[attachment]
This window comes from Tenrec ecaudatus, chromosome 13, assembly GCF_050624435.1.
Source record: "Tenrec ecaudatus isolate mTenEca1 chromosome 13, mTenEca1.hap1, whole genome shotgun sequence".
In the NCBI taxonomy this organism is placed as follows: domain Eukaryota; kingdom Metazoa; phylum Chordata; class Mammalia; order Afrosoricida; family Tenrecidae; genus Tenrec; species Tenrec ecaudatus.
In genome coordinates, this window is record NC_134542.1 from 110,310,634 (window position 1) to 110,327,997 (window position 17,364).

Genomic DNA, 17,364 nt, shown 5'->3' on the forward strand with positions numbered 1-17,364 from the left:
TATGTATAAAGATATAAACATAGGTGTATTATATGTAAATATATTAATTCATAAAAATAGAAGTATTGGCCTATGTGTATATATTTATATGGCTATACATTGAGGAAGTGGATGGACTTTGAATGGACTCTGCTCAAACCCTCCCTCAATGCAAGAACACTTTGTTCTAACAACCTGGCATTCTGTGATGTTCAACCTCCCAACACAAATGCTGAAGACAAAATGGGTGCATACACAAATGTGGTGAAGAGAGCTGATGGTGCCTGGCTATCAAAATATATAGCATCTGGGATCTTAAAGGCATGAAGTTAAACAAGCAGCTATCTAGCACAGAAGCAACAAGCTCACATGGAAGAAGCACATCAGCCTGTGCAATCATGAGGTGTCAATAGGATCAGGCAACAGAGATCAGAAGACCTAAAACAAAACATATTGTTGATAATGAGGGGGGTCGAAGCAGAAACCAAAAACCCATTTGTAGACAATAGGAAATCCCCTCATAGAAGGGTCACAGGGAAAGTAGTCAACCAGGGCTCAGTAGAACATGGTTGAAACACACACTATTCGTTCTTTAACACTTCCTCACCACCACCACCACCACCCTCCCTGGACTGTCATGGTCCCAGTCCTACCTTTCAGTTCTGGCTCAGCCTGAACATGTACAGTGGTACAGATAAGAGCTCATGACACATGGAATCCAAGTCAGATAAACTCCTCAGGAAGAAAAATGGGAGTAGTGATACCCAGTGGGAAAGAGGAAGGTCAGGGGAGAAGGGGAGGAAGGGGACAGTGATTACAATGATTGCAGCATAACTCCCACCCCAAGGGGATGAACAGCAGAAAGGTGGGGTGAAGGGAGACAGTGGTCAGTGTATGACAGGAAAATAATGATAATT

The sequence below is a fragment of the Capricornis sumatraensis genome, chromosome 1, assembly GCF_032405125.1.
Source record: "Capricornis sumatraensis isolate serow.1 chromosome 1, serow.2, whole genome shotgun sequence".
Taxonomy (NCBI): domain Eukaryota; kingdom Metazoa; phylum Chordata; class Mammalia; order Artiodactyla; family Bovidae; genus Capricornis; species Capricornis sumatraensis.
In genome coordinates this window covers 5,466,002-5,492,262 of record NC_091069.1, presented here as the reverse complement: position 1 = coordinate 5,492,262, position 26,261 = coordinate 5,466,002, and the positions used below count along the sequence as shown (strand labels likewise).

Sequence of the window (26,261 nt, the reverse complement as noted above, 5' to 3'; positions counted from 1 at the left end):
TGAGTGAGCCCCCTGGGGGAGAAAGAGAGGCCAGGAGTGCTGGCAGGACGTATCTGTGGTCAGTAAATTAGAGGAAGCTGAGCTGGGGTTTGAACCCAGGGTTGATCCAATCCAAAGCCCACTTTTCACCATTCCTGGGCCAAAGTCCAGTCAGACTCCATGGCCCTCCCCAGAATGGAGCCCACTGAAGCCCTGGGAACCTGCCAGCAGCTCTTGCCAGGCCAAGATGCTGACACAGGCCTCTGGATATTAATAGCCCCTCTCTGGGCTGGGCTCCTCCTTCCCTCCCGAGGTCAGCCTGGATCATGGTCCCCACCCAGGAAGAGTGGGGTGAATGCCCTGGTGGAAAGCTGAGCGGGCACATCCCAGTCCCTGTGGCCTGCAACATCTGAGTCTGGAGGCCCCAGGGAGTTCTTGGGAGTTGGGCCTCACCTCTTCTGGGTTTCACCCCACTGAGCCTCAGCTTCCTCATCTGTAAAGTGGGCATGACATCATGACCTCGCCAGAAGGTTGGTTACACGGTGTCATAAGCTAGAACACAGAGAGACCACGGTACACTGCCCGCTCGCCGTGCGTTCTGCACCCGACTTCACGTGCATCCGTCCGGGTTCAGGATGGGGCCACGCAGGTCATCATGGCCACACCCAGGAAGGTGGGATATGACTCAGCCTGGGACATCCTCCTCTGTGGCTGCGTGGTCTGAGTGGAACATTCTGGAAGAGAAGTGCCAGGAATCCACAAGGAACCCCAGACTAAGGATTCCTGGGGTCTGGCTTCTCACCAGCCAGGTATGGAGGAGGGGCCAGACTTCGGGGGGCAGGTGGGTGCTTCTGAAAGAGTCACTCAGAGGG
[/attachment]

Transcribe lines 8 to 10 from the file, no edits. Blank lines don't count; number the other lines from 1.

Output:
Source record: "Capricornis sumatraensis isolate serow.1 chromosome 1, serow.2, whole genome shotgun sequence".
Taxonomy (NCBI): domain Eukaryota; kingdom Metazoa; phylum Chordata; class Mammalia; order Artiodactyla; family Bovidae; genus Capricornis; species Capricornis sumatraensis.
In genome coordinates this window covers 5,466,002-5,492,262 of record NC_091069.1, presented here as the reverse complement: position 1 = coordinate 5,492,262, position 26,261 = coordinate 5,466,002, and the positions used below count along the sequence as shown (strand labels likewise).